Lean production (Lean) is a type of quality improvement methodology which has been implemented in many industries. Its principles and practices also have been applied to health care organizations with success. This has been accomplished with refinement for the nuances of health care. Lean is a process management philosophy which has its roots in manufacturing and technology.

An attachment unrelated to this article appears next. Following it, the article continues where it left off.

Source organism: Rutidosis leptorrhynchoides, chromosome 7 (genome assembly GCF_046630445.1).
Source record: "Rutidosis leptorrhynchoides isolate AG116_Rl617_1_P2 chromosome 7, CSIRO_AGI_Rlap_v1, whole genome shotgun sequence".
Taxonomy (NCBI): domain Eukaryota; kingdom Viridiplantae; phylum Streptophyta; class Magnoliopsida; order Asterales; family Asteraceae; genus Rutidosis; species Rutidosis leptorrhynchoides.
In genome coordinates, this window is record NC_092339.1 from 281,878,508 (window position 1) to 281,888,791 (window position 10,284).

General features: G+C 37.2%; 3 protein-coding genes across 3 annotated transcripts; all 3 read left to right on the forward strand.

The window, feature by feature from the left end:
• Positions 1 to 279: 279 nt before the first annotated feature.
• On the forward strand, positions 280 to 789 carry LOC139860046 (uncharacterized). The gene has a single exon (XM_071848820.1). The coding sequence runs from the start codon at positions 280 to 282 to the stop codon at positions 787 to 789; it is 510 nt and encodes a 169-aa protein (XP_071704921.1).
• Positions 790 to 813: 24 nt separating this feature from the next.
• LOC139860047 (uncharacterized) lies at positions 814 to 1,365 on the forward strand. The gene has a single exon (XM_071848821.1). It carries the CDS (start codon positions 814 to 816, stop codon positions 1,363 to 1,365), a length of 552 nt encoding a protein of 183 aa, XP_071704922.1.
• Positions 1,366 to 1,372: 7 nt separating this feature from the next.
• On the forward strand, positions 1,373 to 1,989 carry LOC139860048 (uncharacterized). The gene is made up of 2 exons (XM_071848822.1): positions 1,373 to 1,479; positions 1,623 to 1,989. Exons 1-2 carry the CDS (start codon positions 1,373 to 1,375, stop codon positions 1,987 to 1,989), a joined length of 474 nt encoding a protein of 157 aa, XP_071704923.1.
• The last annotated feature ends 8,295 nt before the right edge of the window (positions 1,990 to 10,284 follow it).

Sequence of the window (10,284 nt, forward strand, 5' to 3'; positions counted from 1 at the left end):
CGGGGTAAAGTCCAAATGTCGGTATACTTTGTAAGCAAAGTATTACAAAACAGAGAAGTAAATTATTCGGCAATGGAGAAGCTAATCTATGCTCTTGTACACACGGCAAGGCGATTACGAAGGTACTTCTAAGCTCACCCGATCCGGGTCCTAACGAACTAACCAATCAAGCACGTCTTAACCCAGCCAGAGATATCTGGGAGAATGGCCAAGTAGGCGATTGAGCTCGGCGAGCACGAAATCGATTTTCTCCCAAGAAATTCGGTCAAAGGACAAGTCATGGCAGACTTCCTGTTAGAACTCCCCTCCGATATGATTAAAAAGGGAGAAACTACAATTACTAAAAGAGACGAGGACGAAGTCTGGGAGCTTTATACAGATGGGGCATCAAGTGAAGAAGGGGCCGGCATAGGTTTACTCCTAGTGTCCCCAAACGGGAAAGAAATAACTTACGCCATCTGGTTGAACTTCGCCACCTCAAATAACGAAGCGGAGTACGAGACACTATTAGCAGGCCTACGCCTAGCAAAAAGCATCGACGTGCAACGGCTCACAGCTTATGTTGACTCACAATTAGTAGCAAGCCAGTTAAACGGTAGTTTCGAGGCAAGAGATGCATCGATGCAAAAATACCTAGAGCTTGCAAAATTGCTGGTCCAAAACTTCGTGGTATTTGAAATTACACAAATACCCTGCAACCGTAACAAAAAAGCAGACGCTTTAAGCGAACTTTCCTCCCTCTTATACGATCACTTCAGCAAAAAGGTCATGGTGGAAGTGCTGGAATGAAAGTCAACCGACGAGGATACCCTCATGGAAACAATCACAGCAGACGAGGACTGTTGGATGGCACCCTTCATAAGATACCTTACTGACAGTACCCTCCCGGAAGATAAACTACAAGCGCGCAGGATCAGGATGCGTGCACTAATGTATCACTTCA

A significant component of Lean is the concept of value: the theoretical concept of value, the measurement of value, and the tangible processes behind delivering value. Lean is unique in that it accounts for the reduction of waste in order to achieve both real and potential value. Recovering this value can present itself in the form of saved costs or other tangibles. Lean thinking dictates that the expenditure of resources for any purpose other than delivering value to the customer is considered to be wasteful. The reduced expenditure of time, money, and resources is thought to bring additional bottom-line benefit to the customer. The customer-centric focus of Lean thinking is especially relevant to health care. Broader levels of patient/customer satisfaction are constantly being sought. This mode of thinking has been brought on by increased competition among organizations and the need to differentiate services. It is recognized that providing complete customer satisfaction can be vastly beneficial to health care organizations. Customer satisfaction can be an equally important measure of an organization's performance as the delivery of quality health outcomes. This is a factor which is exemplified in Noriaki Kano's model. Lean thinking dictates that processes and methods must be efficiently optimized with the needs of customers in mind in order for organizations to be fully effective.